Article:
"Getting lost is a mindset, not necessarily an act of being physically unaware of your location."
It's not so easy, getting lost, especially since there's always a GPS in your pocket. Nowadays we're constantly plugged in and plotable... but there's something to be said for this concept of finding yourself somewhere, at least partially unplanned, and brimming with potential. And it is in these moments - ones where you allow yourself to be free from plans, schedules, and exact known locations - that the purest forms of discovery take place.
You see, getting lost is a mindset, not necessarily an act of being physically unaware of your location. In a time where asking Google©, "where am I?" is a feasible mode of discovery, it's rare to have no idea where you are. However, it is possible, and easily so, to allow yourself the excitement of not knowing.
How to Get Lost:
1) Mess up your commute:
I drive by landmark, because street signs, and names in general, often escape me. If you ask me how I get to work, I would tell you that I take wiggly road, turn left at the bear mailbox, and then proceed onto zig-zag road. This, in and of itself, would cause most people to lose their way, but for me, its an effective system! We all have our routines.
Traveling to and from work is often when we're at our grumpiest - we woke up late, we ran out of coffee, we forgot to pay the electric bill - but sometimes, disturbing your most basic of routines can lead to the most amazing of opportunities, and moments of exploration.
I challenge you to mess up your commute!
Do you drive/walk to work?
Try turning left, instead of right. Or right, instead of left. See where you end up. Pay attention. Don't spend the whole time worrying about physically being lost - remember, that GPS app still exists - instead, take in your world. You'll be amazed at what just one turn can bring. A new restaurant, a lake you didn't know existed, a farm stand, a weirdly shaped tree, a store you've been meaning to go to. (I suggest doing this on your way home - the boss probably won't take "I was getting lost for adventure's sake" as a reasonable excuse for tardiness)
Do you take public transportation?
Try getting off one stop later, or earlier. Experience the neighborhood. Stop in to a local shop. Find a water way to walk along. Notice what you ignore through the train/bus window each day.
2) Do something unplanned:
In our world of synced Google© calendars, and iPhone© events, its difficult to imagine an unplanned activity - but in our increasingly tech-savvy universe, we've lost much of our spontaneity.
I challenge you to not plan an entire day! (and yes, I realize that its oxymoronic to plan an unplanned day, but hey, I'm working with reality here)
Wake up on a weekend, or play hooky ( FUN FACT: comes from the Dutch word hoekje, meaning "hide and seek," or from "hook it", a 14c. phrase meaning to "make off, run away") and just see your local world! Try a new cuisine! Explore a local sight! Buy tickets to something that you're not really sure what it is and just go! Part of the art of getting lost is being willing to try, and do, without overthinking.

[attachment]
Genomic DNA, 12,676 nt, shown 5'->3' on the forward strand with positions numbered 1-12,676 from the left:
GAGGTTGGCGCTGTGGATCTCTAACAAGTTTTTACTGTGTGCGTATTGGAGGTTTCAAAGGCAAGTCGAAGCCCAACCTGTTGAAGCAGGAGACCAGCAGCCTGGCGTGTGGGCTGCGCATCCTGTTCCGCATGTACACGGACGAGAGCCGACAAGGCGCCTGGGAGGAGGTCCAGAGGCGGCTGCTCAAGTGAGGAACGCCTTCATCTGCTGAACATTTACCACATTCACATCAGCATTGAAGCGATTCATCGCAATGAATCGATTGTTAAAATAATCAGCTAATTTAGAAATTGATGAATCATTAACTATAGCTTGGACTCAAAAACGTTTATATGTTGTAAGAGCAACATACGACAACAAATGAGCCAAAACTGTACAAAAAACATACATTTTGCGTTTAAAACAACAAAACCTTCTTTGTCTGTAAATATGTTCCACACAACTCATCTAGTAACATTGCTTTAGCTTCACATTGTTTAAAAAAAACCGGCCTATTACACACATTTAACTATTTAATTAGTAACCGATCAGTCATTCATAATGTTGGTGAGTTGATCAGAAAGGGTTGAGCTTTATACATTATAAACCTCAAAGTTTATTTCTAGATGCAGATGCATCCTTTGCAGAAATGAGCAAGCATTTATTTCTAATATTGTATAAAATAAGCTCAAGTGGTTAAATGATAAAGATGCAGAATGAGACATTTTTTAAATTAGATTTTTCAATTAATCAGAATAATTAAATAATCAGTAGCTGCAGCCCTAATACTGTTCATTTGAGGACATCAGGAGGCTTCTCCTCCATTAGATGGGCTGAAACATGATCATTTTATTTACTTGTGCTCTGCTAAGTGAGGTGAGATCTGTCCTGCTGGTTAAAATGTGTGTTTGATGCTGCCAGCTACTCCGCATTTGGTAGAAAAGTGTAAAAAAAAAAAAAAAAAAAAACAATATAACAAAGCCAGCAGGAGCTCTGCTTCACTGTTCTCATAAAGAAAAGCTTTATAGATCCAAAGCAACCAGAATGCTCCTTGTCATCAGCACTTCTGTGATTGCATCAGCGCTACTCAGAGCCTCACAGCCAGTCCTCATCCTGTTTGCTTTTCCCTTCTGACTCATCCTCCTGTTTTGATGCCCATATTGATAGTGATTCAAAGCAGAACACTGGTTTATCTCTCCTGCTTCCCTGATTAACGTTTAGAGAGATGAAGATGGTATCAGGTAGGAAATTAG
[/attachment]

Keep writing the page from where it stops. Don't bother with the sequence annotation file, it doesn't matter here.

Try talking to people. See what they recommend in terms of places to go, and eat. We rely so heavily on Pinterest©, TripAdvisor©, and Google© for our itineraries, that we all tend to end up at the same places nowadays. Find out what is lesser known. Go beyond the top rated and recommended. Pretend Zagat© doesn't exist for a day, and ask locals for their ratings instead.
Turn it off. Turn it all off. Yes, even your cell phone. No, not on airplane mode - OFF!
When I was younger, people called our house phone. If we weren't there, they left a message. There was no call waiting. There was no text messaging. No one was expected to be reachable 24/7. And the world continued on just fine.
I challenge you to unplug for as much time as is reasonable for you. An hour. Three hours. A day. Each person's circumstances make the time of this challenge vary. But chose a time frame, and commit.
My favorite way to this is to go into nature. Find a path and hike it. Get to the middle and sit. Write, or sketch, or simply contemplate. Allow yourself to be lost: in the world, in your thoughts, in the moment.
4) Eliminate Your Control:
We don't fear the dark - we fear what could be hidden in it. We don't fear where we are when lost - we fear the act of not knowing.
The art of getting lost is, at its most basic level, about losing control. It's ok to not always know every detail, about every thing, in your life - a concept I very much struggle with!
I challenge you to let someone else be in control.
Let your significant other, or your child, or your best friend chose your outfit. Go one step forward, let them chose the location of your outing and keep it a surprise. Let them chose what dish you order. Let them have control.
Allow yourself to be out of control - allow yourself to be lost.
And hey, if you're really brave, check out Pack Up + Go, a new surprise travel agency that plans your whole trip for you, and you don't know where you're going until the day of!